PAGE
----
Many investors who follow my articles and trade ideas here on SA will know I look primarily for strong free-cash-flow-yield metrics, as a basic starting point for potential plays - preferably within a sector which has become technically oversold.
One such company which appears on my radar today, is Vishay Intertechnology Inc. (VSH). This broad line semiconductor company currently generates leveraged-free-cash-flow of $381.36 million on a trailing 12 month basis. The last trading session valued the business (Enterprise Value) at $2.02 billion, hence returning a significant free-cash-flow-yield (FCF/EV) of 18.8%.
Additional metrics in favor of VSH include: a low PEG ratio of 0.62 and consensus analyst mean target price of $20.50 (significantly above the current price). VSH currently trades at $15.70 per share, 24% below analyst estimates and around 129% above its 52 week low.
Note the emphasis on the free-cash-flow-yield. This simple to calculate metric measures the FCF generated by a business, divided by the enterprise value (or EV) of the company. The FCF is a superior, more accurate reflection of a companys ability to generate profits than the basic, out-dated earnings or EBITDA figure, which is often prone to tactical/questionable accounting.
Similarly, the EV is a superior, more authentic reflection of the true worth of a company, than the commonly used market-cap figure, which most retail investors take at face value. The EV, in simple terms, takes into account the company's debts and cash holdings, effectively revaluing the business based on what a potential acquirer would theoretically pay, in other words, the true value of a business.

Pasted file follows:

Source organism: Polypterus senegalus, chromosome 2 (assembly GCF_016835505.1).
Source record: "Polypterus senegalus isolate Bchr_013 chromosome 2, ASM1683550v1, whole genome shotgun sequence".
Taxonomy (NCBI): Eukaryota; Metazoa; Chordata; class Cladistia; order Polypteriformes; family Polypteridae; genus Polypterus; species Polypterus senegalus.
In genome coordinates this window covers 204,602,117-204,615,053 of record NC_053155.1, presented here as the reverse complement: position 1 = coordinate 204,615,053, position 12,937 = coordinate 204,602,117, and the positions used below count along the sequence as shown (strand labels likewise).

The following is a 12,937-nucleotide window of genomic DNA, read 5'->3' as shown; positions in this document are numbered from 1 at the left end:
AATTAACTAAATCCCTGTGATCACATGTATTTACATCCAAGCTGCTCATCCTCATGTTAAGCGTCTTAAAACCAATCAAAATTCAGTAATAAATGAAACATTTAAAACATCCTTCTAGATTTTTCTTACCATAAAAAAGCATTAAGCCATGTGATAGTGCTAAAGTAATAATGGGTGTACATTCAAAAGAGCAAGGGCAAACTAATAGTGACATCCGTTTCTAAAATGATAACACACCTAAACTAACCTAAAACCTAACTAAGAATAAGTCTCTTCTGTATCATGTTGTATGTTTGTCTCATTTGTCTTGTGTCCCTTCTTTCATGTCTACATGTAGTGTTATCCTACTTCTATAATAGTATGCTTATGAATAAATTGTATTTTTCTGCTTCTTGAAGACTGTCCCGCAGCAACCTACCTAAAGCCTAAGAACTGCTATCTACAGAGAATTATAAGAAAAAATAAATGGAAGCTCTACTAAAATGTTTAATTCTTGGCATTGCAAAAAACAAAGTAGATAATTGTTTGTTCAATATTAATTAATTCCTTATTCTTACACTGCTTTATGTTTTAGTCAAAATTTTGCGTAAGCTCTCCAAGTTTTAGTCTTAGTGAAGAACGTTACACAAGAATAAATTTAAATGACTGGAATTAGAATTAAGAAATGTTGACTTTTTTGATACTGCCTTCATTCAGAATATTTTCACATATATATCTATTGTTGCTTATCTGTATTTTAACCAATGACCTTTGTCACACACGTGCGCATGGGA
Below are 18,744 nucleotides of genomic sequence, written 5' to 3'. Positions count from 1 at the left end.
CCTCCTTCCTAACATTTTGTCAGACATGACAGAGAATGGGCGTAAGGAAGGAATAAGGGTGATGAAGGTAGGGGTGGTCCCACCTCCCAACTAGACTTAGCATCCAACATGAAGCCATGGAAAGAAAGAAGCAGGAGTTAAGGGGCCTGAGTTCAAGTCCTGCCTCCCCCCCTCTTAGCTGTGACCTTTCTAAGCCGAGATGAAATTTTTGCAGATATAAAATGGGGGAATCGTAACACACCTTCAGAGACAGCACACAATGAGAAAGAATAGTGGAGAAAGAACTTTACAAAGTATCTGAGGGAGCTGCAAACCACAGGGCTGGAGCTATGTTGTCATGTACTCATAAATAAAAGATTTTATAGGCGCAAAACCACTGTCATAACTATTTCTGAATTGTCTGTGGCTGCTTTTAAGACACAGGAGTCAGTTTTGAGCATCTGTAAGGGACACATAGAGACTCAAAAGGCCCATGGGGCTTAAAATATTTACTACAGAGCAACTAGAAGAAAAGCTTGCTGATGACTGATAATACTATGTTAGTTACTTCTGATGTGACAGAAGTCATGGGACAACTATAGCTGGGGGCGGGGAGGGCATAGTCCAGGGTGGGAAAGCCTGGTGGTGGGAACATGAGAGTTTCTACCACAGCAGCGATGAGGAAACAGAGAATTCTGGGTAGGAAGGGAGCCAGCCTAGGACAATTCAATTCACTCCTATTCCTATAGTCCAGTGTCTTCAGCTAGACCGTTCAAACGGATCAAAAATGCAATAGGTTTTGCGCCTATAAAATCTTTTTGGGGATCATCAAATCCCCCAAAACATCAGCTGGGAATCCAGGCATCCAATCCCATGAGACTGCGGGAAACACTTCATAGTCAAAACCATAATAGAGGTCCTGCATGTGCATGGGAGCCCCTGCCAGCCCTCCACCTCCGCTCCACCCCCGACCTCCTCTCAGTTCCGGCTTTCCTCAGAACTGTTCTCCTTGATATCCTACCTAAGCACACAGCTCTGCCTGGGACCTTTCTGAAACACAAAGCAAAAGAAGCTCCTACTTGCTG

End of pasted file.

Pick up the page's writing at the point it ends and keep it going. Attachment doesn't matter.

Hence, by dividing FCF by EV, we arrive at the free-cash-flow-yield. It is the percentage of true net income a company generates relative to its true overall value. The higher the yield, the more potentially undervalued the stock.
Moreover, the yield provides an excellent basis for comparison of competing stocks within the same industry/sector, and forms a solid basis (starting point) for further analysis into a specific company.
For instance, a stock offering a high (minimum 10%) free-cash-flow-yield, in addition to positive metrics, such as a low price-to-earnings-growth (or PEG) ratio, bullish analyst estimates, increased insider and institutional (smart money) buying, management competence (entrepreneurialism, innovation and drive), provision of a product (or service) within a growth market, all provide weight to strong upside potential.
With fundamentals in favor of VSH, I look to time my entry into the stock. Here, a simple rule is adopted - to trade when the sector for the specific stock (in this case, the technology sector (XLK) becomes oversold, and exhibits multiple technical buy-long signals.
A simple sector based technical analysis indicator, such as the Technology Sector Trend-Indicator, freely available at tradepilot, is applied - where for example, if I am looking at selective stocks within this sector, I wait for the Trend-Indicator to become oversold, and to signal a fresh reversal/new green-bar long signal.
The timing method effectively reconciles both fundamentals and technical analysis into a disciplined stock selection and entry process - knowing which stocks to focus on, and when to buy them.
Enterprise Value/Free-Cash-Flow Data Sourced From Yahoo Finance. Stock Data & Performance Analytics Sourced From TradePilot.com.